Ocean breeze blows. Sea Oats rustle. The smell of the sea signifies my arrival at water’s edge. The rolling body of a dolphin breaks the surface of water then disappears, leaving my eye searching for another graceful pass. A squadron of pelicans slide silently across the water in a precise single file, then rise high into an unbroken expanse of blue sky. They target a school of fish, and fall, one splashing after the other into the sea, where they fill their pouches with wiggling, silvery mullet. My ears are full of the sounds of nature. Shells tumble in the surf, each begging me to look and touch. Waves break around me, endless in their song. I step into the ocean, splash cold clear water on my face. I taste salt, feel the sun upon my shoulders and sand between my toes. I close my eyes and know that I am home.
The beaches of Sanibel are littered with treasure. People (and I mean me) pick up the darndest things! Inevitably, I hear someone, or I myself ask, “What is this?”
Identifying the ‘stuff’ you discover on Sanibel can be overwhelming. There is a staggering abundance of native flora and fauna, and then there’s what is on the beach. Not a single day since moving to Sanibel, have I walked the beach and come home without a new treasure to identify.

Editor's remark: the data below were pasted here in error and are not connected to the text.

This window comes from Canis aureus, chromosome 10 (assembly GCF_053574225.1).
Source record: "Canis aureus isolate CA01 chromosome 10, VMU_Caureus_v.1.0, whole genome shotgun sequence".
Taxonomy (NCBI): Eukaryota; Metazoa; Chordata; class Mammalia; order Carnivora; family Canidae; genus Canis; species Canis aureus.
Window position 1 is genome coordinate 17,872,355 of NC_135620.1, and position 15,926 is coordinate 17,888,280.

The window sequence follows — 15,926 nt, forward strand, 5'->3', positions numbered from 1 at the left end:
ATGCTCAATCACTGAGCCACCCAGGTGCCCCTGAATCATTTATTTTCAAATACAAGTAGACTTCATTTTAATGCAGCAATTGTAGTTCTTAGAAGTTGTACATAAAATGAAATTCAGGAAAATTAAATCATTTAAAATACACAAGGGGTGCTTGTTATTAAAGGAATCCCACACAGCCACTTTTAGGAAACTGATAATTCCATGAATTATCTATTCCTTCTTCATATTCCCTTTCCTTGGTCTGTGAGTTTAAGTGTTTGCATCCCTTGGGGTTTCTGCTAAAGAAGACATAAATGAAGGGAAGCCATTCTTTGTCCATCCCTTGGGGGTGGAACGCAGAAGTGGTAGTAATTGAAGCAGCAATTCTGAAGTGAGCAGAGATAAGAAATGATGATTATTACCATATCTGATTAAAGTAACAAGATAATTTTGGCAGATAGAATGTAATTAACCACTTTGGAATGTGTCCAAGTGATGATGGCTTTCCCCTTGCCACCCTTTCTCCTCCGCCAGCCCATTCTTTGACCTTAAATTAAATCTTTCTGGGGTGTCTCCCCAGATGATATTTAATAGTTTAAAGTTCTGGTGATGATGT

There are many good ID guides available, but two stand out for me. The first resource I turn to is not a book at all, but an amazing blog.
iLoveShelling is a comprehensive and well organized blog, crafted by longtime Sanibel resident Pam Rambo, which chronicles the island’s common (and not so common) sea shells, beach bling, flora and fauna.
Pam is an artist, photographer and lover of all things ‘seashell’ and ‘beach bling’. She shares in stories, photographs and videos what she, and other folks, are finding on Sanibel’s beaches. Her creativity and love for life on Sanibel shine through every post and photograph. Even if you aren’t a sheller it’s worth a visit to her blog. Her posts will transport you to our little paradise here in SW Florida.
If I’m in the mood to peruse an ID book, Florida’s Living Beaches is most used in my home. Purchased in January 2012, it is already dog-eared from use. Many shops on Sanibel have copies for sale. I found mine at MacIntosh Books and Paper.